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Re: Random Thread

Postby Garrett Gilchrist » Thu Jun 06, 2013 10:38 am

A former drone pilot goes on record:
http://openchannel.nbcnews.com/_news/20 ... 600-deaths
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Re: Random Thread

Postby Garrett Gilchrist » Thu Jun 06, 2013 10:48 am

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Re: Random Thread

Postby Garrett Gilchrist » Thu Jun 06, 2013 10:52 am

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Re: Random Thread

Postby Garrett Gilchrist » Thu Jun 06, 2013 10:53 am

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Re: Random Thread

Postby Garrett Gilchrist » Thu Jun 06, 2013 11:46 am

http://www.youtube.com/watch?feature=pl ... pg#t=2272s

Discussing Looney Tunes: Back in Action.

Ugh. At least we see some nice pencil tests from the great Eric Goldberg, and Joe Dante obviously meant well, with all the cartoony movies he's made over the years. But ... ugh. I haven't seen BIA, and these clips from the movie itself seem to literally be about how impossible it is to make a real Looney Tunes movie today. That the corporate suits are always watching. Reminds me of Blooper Bunny, things like that. The CGI-like shading on the Looney Tunes characters is obnoxious and robs them of their charm. It's taken to a level beyond Roger Rabbit and Space Jam, and the live action characters seem pointless. Maybe I should actually watch this one.

This clip from Space Jam sums it up ....
http://www.youtube.com/watch?v=KF_VR89-0Jw

I should watch BIA. I've been curious. Like Space Jam, the problem is that it's not the Looney Tunes movie people really want to see, and that the animators are capable of. You get nice animation, but this corporatized vision of the characters. The 40s and 50s are long gone now, and not coming back ... the best we could hope for is something like the recent Muppets movie, where the old characters are written in an entirely different style, to middling effect. [I suppose that's what The Looney Tunes show is.]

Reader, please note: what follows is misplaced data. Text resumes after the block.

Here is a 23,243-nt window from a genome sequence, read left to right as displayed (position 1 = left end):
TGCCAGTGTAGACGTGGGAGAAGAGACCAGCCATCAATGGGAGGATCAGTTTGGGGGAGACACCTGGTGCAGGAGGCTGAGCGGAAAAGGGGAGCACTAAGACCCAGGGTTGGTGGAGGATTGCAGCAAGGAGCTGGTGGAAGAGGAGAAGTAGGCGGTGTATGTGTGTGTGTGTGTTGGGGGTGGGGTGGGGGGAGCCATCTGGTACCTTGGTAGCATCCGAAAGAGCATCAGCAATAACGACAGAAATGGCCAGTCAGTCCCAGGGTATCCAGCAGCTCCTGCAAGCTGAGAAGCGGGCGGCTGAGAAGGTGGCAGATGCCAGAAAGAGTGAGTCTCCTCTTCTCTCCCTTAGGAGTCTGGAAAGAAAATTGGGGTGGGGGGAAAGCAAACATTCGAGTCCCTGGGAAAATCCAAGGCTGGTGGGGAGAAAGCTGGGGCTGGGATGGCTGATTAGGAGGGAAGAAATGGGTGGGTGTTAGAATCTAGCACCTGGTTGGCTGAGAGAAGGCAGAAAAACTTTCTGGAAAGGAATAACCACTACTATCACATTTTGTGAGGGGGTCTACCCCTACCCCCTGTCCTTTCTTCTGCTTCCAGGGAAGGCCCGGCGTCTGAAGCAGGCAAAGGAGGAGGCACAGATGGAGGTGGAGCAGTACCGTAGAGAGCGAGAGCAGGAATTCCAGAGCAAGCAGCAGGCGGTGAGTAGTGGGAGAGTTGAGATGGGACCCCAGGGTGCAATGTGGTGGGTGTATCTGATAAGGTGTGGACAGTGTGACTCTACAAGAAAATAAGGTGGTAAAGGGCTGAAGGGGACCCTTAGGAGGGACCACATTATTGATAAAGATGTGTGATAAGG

I know that Joe Dante can deliver an eccentric, cartoony, layered movie .... Gremlins 2 being a good example. But did he literally make a Looney Tunes movie about how impossible it is to make a Looney Tunes movie? Now you've got me curious.

That almost reminds me of The Brothers Grimm, a Terry Gilliam movie where the director was fighting with producer Harvey Weinstein the entire time. Weinstein wanted Gilliam to deliver a more commercial sort of summer movie, which the script was clearly written as. Gilliam doesn't do commercial, summer movies- he likes darkly eccentric, unusual, artsy pieces. So the entire movie has this very passive-aggressive, annoyed tone to it, where Gilliam is directing it angrily, and amusing himself in little ways when he can, and it's sort of eating itself. The movie is fighting itself the whole time.

Perhaps it's a fool's errand to bring back the Looney Tunes now. Maybe we should all just move on.